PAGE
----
An SSL is a method of encrypting information shared between two computers. That way anyone trying to look at the data being transmitted, won’t be unable to make any sense of it. It will be encrypted using a very complicated mathematical formula. It’s one of the most secure method at this time, and is extremely difficult to decrypt. Not until they can figure out how to make quantum computers work better at least. Google has also acknowledged that having an SSL is part of their ranking factors for websites. It isn’t a ton of SEO boost, but anything that helps rank the entire website is always good when it doesn’t require a ton of work. We are going to be setting up a free Cloudflare account, updating our nameservers, and installing two WordPress plugins to complete this task. They allow us to use their SSL certificate, so it will not be required to buy one.
You will need to create a free account with Cloudflare. It only takes an email and password to create an account, and you won’t need to verify the email address. After you enter in the account information, and it has been created. It will ask to scan for your website for its DNS records. Cloudflare will be giving us two new nameservers to update on our end after the scan is complete.
Note: The website needs to be hosted and live at the time as well.
DNS Record Config
The above DNS Settings is how I’ve been setting up my personal sites with them, though the default settings should work just fine for you.
Cloudflare will assign you two new nameservers to replace the current ones in your domain registrar. Go ahead and replace the old ones, and let it update.
These two plugins are not 100% required but are recommended for WordPress users. They can make life easier by preventing any headaches from happening.
For the Cloudflare WordPress plugin, it will ask for your API key and email address. You will find the API key under the settings tab. Click on your email address in the upper right to find the dropdown menu. You will want to use the global API key for this plugin. Copy and paste this key into the app’s API text box.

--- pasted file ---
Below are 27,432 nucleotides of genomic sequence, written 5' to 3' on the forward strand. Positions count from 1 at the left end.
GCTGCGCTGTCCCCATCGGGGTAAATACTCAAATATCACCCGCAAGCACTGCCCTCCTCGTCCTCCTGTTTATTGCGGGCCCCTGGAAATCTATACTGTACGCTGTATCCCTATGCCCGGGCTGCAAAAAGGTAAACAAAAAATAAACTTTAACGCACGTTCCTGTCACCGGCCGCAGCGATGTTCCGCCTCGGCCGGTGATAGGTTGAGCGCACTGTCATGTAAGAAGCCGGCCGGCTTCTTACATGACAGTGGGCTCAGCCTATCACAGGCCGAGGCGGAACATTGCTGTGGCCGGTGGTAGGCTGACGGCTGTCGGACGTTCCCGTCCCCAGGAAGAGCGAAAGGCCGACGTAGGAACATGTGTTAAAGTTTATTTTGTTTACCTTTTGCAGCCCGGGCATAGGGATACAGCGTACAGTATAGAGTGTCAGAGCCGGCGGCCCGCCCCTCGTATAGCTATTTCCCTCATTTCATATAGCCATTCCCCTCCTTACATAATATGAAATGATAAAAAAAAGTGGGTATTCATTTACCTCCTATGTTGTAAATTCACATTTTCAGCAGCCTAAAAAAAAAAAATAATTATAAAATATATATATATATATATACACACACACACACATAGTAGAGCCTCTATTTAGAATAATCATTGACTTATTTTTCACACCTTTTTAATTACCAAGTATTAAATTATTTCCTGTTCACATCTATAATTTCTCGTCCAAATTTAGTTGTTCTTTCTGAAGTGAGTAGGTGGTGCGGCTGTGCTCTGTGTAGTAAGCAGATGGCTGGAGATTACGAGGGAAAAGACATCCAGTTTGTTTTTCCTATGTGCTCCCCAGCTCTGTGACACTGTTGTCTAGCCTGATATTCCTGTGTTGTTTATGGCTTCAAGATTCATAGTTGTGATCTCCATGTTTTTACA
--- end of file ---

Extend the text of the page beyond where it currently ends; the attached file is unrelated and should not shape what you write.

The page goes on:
The only thing you will want to make sure of with insecure content fixer is that http_X_Fowarded_Proto is selected. If SSL isn’t live yet when you install the plugin, it may not automatically select it.
CloudFlare SSL Settings
After CloudFlare becomes active on the site, you can go into the Crypto settings in your account. You will want to be using a flexible SSL – this is because it does not require an SSL certificate for the origin server (where your website is actually located at).
Scroll down to the bottom of the cryptography page, and turn on automatic HTTPS Rewriters.
You will only need to create a one-page rule, and that is to forward all URLs to be served in https.
The format for if the URL matches: http://*domain.com/*
The * are a wild card, so this will setup an SSL for your sub domains on this domain as well. Along with any URL, that is using your domain name.
NOTE: If Cloud Flare isn’t “active” yet, the always use HTTPS option will not show up.
Save and Deploy this Rule.
Give it a couple of hours to update and do its thing, but the next time you visit your site. Go to http://domain.com without the S in HTTP. When the page is fully loaded, it should have redirected and be serving all pages in HTTPS. If you have any questions, feel free to leave a comment below.